Pensioner housing rents are set to increase by $20 per week as the Whanganui District Council seeks to balance its books.

Council says pensioner housing is not funded from rates and that it remains committed to keeping it that way.

"We have committed to ensuring that the pensioner housing activity will not require ratepayer funding and are continuing to review how we support our community's housing needs," supporting documentation to its annual plan states.

Council provides pensioner housing to those who can demonstrate limited financial resources, are over 55 years and can live independently.


"Currently the rental income struggles to pay the operating costs and debt is forecast to increase in most years as maintenance is required," council says.

Council owns 275 pensioner units in 16 separate complexes in different parts of the city, as well as eight relocatable granny flats and provides a limited level of welfare assistance to the tenants.

Demand for the housing has increased in recent months and there is a waiting list. Council puts the increased demand down to movements in the market in terms of house sales and private sector rental increases.

Council consulted with the community on divesting the pensioner housing portfolio in its 10-Year Plan 2015-2025. After receiving community feedback, council decided to obtain more information about the broader social housing needs in the community and whether there is an opportunity for the council to assist beyond just pensioner housing needs. A working party was formed to investigate and the following issues were highlighted:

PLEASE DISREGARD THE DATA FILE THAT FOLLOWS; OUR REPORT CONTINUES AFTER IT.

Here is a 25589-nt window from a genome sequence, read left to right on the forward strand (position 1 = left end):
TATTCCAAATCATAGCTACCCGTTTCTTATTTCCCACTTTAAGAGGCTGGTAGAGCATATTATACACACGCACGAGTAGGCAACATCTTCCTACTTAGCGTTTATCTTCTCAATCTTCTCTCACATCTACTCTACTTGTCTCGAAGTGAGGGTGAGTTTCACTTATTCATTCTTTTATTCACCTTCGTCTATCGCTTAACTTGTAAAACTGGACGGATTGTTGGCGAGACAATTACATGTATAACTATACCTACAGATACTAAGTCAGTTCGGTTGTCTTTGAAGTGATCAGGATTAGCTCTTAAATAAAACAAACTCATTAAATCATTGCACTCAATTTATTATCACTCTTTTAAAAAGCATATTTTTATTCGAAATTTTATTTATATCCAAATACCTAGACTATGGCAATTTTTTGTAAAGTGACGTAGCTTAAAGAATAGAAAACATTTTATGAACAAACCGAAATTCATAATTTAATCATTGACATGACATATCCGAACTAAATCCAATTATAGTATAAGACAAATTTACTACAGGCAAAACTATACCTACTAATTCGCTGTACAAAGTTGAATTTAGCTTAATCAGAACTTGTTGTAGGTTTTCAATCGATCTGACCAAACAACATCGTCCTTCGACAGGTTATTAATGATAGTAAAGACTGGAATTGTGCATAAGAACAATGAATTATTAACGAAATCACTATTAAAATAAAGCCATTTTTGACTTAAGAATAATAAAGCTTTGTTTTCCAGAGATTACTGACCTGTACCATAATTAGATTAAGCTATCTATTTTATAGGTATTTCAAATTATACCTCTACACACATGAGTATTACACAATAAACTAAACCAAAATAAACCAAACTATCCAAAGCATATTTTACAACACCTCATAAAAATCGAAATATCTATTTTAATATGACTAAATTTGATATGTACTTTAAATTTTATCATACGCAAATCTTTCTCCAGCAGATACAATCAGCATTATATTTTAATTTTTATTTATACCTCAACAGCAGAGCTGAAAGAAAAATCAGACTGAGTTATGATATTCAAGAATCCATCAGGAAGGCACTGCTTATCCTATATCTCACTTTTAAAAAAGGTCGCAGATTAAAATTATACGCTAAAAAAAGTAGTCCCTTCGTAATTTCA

There is an emergency housing shortage
Existing units do not cater well for those with mobility challenges
The funding model employed by the Council is not sustainable
There is a lack of co-ordinated response for gathering information and guidance for housing within Whanganui

As part of the 2017/2018 annual plan, council says it will consider improving the financial sustainability of the portfolio while still supporting those on lower fixed incomes, by moving from the current policy of tenancy rental at 27% net of National Superannuation ($103.50 per week rent), to 27% gross of National Superannuation ($123 per week rent) staged over a period of three years.

Based on $20 per unit at a targetted 80 per cent occupancy of the entire housing portfolio, the increase amounts to about $225,000 in revenue. Council says this will create a more sustainable portfolio. It will also bring council rents in line with national pensioner housing rents.

Council says it also plans to explore how the it might, in partnership with other community groups and community housing providers, better meet Whanganui's social housing needs, but does not elaborate.

Stephanie Clare, Chief Executive of Age Concern New Zealand said she was concerned about any increased costs pensioners may face.

"Any additional financial pressure on older people with fixed incomes concerns us," Ms Clare said.

"We want older people to have healthy lifestyles with good nutrition and chances to be social and stay connected. We know that when there is a strain on the budget that food and social activities tend to be paired back."

The closing date for feedback on the Annual Plan 2017/2018 Consultation Document is 4.00pm on Wednesday, 10 May 2017.

Submitters who have indicated they wish to speak on their submission will be contacted. The hearing dates for public submissions are May 16-17.

The council will hold its deliberations on May 30-31.

The final plan is due to be adopted on June 19. If for any reason it is delayed, the council has until June 30 to adopt it. The Annual Plan will be publically available within six weeks of its adoption.